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Last edited 7/15/2009 7:50:00 PM

Properties of functions


Definition: injective


A function  is injective if for any elements  in the domain A,

if  then .

Useful rewordings of the definition:

¨   is injective if and only if for all , if  then . This is the contrapositive of the definition, and so is equivalent to it.  In many cases it is the best version of the definition to use in a proof.

¨   is injective if and only if different inputs give different outputs. 

¨   is injective if and only if its kernel is the diagonal.

¨   is injective if and only if “different elements of A go to different elements of B.”


¨  An injective function is called an injection or is said to be one to one.

¨  It is the whole function that is or is not injective. 

Warning  Do not try to reword this definition using the wordunique”.  It is too easy to get it mixed up with the definition of functional property.


¨  The articles about most of the example functions state whether they are injective or not.  Checking each of these functions to see why it is or is not injective is an excellent way to get a feel for the concept of injectivity.

¨  The doubling function  is injective on the real numbers and in fact on the complex numbers.  Doubling different numbers gives different numbers.

¨  The squaring function  is not injective, because for example .  Squaring different numbers might give you the same number.

¨  The cubing function on the reals is injective.  It is not injective on the complex numbers, because for example



¨  See Wikipedia for more examples and more discussion.

Understanding injectivity

No information loss

An injective function  loses no information.  If you have an output from the function, you know it came from exactly one input.

¨   If you got 8 when you cubed a real number, the real number had to be 2.  The cubing function is injective on the reals. But if you got 8 when you cubed a complex number, the complex number could be any of three numbers (see above); the cubing function is not injective on the complex numbers.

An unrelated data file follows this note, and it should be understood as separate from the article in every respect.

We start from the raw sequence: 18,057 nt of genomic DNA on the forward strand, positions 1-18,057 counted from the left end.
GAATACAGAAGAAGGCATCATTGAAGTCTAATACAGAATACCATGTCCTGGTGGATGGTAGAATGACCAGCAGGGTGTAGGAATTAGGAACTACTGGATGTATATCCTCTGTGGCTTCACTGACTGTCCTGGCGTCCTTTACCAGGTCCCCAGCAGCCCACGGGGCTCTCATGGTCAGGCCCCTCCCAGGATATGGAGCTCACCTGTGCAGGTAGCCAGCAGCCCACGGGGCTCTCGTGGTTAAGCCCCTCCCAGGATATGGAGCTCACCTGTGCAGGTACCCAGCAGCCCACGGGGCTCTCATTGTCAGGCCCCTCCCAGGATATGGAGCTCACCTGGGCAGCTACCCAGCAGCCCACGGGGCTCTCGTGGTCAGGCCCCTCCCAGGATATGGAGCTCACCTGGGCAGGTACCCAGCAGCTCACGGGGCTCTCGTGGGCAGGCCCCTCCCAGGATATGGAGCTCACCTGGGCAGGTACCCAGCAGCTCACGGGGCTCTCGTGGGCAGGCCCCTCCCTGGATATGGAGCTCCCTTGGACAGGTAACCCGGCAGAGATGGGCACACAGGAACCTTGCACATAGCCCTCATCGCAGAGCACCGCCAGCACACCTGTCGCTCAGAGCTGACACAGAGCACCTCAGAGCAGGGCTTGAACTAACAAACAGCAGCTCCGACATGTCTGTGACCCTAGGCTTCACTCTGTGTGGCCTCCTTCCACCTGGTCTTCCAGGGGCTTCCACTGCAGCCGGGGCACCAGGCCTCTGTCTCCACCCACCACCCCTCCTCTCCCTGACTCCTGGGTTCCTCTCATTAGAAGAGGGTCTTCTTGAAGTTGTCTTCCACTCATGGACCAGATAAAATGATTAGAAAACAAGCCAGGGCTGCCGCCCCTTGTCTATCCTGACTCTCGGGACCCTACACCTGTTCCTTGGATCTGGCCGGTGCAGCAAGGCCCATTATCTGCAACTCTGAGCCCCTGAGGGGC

¨  If you got 4 when you squared something, the something could have been either 2 or 2:  You lost some information about the input, namely its sign in this case.  The squaring function is not injective.

¨    If you get  as an output from the sine blur function, it could have come from any one of an infinite number of inputs.  The sin blur function is ridiculously noninjective.

Embeds as a substructure

Some functions preserve some structure.  For example, multiplying integers by 2 preserves addition.  In other words, if you let  be defined by , then  (write it out, don’t just believe me!).  This makes it a group homomorphism.  Because multiplying by 2 is injective, this says that the substructure of the group of integers with addition as operation that consists of the even integers is a copy of the group of integers itself. 


Horizontal line crosses the graph only once at most

Let  be a real continuous function.  Then F is injective if no horizontal line cuts it twice.  This is a useful way of thinking about injective continuous functions, but it doesn’t work with arbitrary functions.


a)   This is a plot of part of  (which is injective) with some horizontal lines

b)   On the other hand,  is not injective.  Note that some horizontal lines cut it more than once, but others cut it only once. 

c)   Horizontal lines don’t have to cut a function at all.  This is part of .  Horizontal lines below zero don’t cut its graph because 0 is its minimum.  There are horizontal lines that cut it twice, so it is not injective.


Definition: surjective

A function  is surjective if and only if


for every element b in the codomain B there is an element in the domain A for which .

Useful rewordings of the definition:

¨       is surjective if and only if the image of F is the same as the codomain B.

¨       is surjective if and only if “every element of B comes from an element of A.”


¨      Let  be the squaring function, so  for every real number x.   Then F is not surjective, since for any negative number b, there is no real number a such that F(a) = b.  (You can’t solve , for example). 

¨      But if you define  (where  denotes the set of nonnegative reals)  by , then G is surjective.  As you can see, whether a function is surjective or not depends on the codomain you specify for it.   Note that “G is surjective” says exactly that every nonnegative real number has a square root.


Another way of saying that  is surjective is to say, “F is surjective onto B”, or simply, “F is onto B”.  Saying it this way does not depend on whether you use the loose or strict definition for functions. 


A function  is surjective if every horizontal line crosses its graph (one or more times).  Check out the graphs (a) through (c) above:   and  are surjective onto , but  is not surjective onto .  H is surjective onto the set of nonnegative real numbers.


How do you prove that a function F:A→B is not surjective?


Let α be a relation on A.